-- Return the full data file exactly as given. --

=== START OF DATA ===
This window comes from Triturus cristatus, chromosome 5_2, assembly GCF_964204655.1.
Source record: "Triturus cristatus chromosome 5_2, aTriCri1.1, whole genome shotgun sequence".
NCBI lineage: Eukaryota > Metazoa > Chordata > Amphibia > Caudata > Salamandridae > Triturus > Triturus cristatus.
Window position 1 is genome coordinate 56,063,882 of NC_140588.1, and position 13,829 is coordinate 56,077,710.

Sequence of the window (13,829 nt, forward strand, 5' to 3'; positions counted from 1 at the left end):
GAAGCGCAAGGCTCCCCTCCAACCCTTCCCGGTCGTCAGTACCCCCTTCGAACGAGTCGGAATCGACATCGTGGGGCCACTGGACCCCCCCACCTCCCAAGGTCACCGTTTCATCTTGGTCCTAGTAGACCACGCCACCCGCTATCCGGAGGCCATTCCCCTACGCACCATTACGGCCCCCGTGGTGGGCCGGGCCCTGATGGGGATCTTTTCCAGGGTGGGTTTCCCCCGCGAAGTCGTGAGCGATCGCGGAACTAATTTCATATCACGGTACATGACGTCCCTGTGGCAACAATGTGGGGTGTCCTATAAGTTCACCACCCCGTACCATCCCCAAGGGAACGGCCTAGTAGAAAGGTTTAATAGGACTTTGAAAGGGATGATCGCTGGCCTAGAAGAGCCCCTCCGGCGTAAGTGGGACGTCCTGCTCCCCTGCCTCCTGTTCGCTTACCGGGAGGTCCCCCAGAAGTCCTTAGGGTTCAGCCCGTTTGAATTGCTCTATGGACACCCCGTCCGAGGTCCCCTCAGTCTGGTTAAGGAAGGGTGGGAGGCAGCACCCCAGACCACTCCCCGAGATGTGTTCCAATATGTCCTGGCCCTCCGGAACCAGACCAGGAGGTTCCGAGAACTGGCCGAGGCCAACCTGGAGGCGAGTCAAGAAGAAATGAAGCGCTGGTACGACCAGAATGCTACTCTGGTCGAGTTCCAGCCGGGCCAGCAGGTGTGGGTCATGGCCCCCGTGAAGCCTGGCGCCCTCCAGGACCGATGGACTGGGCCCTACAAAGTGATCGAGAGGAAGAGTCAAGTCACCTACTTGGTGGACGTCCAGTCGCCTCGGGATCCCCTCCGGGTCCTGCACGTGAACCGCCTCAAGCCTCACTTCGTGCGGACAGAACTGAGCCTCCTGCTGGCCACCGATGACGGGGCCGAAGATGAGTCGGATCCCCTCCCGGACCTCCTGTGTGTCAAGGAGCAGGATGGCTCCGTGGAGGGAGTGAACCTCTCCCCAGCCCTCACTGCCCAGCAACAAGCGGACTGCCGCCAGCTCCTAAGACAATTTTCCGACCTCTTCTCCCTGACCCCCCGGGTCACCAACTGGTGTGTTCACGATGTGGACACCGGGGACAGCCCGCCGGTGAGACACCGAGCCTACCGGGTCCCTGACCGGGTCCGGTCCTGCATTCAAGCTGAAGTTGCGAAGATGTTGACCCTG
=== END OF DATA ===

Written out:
This window comes from Triturus cristatus, chromosome 5_2, assembly GCF_964204655.1.
Source record: "Triturus cristatus chromosome 5_2, aTriCri1.1, whole genome shotgun sequence".
NCBI lineage: Eukaryota > Metazoa > Chordata > Amphibia > Caudata > Salamandridae > Triturus > Triturus cristatus.
Window position 1 is genome coordinate 56,063,882 of NC_140588.1, and position 13,829 is coordinate 56,077,710.

Sequence of the window (13,829 nt, forward strand, 5' to 3'; positions counted from 1 at the left end):
GAAGCGCAAGGCTCCCCTCCAACCCTTCCCGGTCGTCAGTACCCCCTTCGAACGAGTCGGAATCGACATCGTGGGGCCACTGGACCCCCCCACCTCCCAAGGTCACCGTTTCATCTTGGTCCTAGTAGACCACGCCACCCGCTATCCGGAGGCCATTCCCCTACGCACCATTACGGCCCCCGTGGTGGGCCGGGCCCTGATGGGGATCTTTTCCAGGGTGGGTTTCCCCCGCGAAGTCGTGAGCGATCGCGGAACTAATTTCATATCACGGTACATGACGTCCCTGTGGCAACAATGTGGGGTGTCCTATAAGTTCACCACCCCGTACCATCCCCAAGGGAACGGCCTAGTAGAAAGGTTTAATAGGACTTTGAAAGGGATGATCGCTGGCCTAGAAGAGCCCCTCCGGCGTAAGTGGGACGTCCTGCTCCCCTGCCTCCTGTTCGCTTACCGGGAGGTCCCCCAGAAGTCCTTAGGGTTCAGCCCGTTTGAATTGCTCTATGGACACCCCGTCCGAGGTCCCCTCAGTCTGGTTAAGGAAGGGTGGGAGGCAGCACCCCAGACCACTCCCCGAGATGTGTTCCAATATGTCCTGGCCCTCCGGAACCAGACCAGGAGGTTCCGAGAACTGGCCGAGGCCAACCTGGAGGCGAGTCAAGAAGAAATGAAGCGCTGGTACGACCAGAATGCTACTCTGGTCGAGTTCCAGCCGGGCCAGCAGGTGTGGGTCATGGCCCCCGTGAAGCCTGGCGCCCTCCAGGACCGATGGACTGGGCCCTACAAAGTGATCGAGAGGAAGAGTCAAGTCACCTACTTGGTGGACGTCCAGTCGCCTCGGGATCCCCTCCGGGTCCTGCACGTGAACCGCCTCAAGCCTCACTTCGTGCGGACAGAACTGAGCCTCCTGCTGGCCACCGATGACGGGGCCGAAGATGAGTCGGATCCCCTCCCGGACCTCCTGTGTGTCAAGGAGCAGGATGGCTCCGTGGAGGGAGTGAACCTCTCCCCAGCCCTCACTGCCCAGCAACAAGCGGACTGCCGCCAGCTCCTAAGACAATTTTCCGACCTCTTCTCCCTGACCCCCCGGGTCACCAACTGGTGTGTTCACGATGTGGACACCGGGGACAGCCCGCCGGTGAGACACCGAGCCTACCGGGTCCCTGACCGGGTCCGGTCCTGCATTCAAGCTGAAGTTGCGAAGATGTTGACCCTG